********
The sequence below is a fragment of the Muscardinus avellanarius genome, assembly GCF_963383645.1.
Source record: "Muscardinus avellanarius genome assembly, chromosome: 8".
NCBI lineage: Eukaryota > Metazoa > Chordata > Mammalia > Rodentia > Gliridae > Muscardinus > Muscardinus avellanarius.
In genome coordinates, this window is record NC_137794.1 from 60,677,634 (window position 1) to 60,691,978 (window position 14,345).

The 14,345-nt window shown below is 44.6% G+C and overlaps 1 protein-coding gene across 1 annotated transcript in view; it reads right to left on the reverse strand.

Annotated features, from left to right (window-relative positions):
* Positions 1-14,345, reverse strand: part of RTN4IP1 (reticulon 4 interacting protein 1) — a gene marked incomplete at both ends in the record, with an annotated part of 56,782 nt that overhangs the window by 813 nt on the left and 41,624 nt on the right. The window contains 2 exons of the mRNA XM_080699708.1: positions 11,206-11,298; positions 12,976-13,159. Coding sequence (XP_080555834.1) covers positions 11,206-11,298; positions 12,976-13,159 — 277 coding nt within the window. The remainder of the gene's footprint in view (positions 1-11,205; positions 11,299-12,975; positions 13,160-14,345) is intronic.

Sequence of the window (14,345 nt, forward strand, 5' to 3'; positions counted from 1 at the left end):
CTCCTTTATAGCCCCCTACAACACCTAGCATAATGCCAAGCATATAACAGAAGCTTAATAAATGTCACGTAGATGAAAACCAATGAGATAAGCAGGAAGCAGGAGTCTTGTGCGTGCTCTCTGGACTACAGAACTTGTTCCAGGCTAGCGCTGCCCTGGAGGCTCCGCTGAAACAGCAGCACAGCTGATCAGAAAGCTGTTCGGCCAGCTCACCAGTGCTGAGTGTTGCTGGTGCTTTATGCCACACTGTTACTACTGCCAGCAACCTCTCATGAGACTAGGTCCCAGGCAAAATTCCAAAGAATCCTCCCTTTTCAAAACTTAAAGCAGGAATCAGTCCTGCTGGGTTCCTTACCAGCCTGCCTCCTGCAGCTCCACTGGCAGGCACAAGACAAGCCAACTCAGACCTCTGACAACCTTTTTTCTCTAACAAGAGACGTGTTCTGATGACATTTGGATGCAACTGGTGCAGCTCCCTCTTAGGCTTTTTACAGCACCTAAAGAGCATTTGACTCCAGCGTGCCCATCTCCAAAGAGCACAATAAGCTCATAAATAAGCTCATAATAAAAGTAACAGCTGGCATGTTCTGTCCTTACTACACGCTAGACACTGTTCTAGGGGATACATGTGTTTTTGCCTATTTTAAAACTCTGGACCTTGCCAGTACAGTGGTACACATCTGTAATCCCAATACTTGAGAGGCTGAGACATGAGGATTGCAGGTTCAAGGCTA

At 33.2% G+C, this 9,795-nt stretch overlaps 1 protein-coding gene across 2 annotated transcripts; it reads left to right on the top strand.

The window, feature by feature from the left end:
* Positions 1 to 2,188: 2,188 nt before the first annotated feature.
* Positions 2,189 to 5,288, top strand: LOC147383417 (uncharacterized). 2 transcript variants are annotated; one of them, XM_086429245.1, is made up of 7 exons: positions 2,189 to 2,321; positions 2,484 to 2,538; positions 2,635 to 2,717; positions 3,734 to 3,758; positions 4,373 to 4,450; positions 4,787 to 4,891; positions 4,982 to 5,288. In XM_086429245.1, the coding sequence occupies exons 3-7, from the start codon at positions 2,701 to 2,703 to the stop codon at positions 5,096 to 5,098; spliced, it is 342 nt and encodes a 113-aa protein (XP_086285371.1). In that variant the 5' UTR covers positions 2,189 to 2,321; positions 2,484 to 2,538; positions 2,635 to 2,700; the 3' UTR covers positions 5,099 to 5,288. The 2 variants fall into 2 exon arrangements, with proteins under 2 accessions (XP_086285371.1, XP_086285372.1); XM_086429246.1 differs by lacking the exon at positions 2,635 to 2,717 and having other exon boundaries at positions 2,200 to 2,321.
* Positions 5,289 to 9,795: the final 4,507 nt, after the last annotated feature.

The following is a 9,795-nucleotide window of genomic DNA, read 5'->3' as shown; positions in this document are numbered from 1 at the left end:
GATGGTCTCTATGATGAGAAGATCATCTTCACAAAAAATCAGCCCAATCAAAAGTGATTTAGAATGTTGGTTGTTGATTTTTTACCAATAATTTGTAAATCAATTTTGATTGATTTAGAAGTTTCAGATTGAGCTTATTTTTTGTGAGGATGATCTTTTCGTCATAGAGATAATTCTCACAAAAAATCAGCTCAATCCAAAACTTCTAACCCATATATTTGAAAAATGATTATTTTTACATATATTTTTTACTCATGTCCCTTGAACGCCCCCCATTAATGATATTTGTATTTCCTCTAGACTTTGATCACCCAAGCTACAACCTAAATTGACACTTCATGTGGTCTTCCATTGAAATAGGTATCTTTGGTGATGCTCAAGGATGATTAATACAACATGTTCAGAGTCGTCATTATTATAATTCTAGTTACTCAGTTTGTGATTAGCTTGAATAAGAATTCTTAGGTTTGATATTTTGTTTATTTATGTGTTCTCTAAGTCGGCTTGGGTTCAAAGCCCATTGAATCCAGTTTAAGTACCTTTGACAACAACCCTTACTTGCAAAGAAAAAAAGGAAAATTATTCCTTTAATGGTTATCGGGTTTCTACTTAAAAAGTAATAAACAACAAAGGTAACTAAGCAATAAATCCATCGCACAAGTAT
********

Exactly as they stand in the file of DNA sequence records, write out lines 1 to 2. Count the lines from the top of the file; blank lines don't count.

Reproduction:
The sequence below is a fragment of the Muscardinus avellanarius genome, assembly GCF_963383645.1.
Source record: "Muscardinus avellanarius genome assembly, chromosome: 8".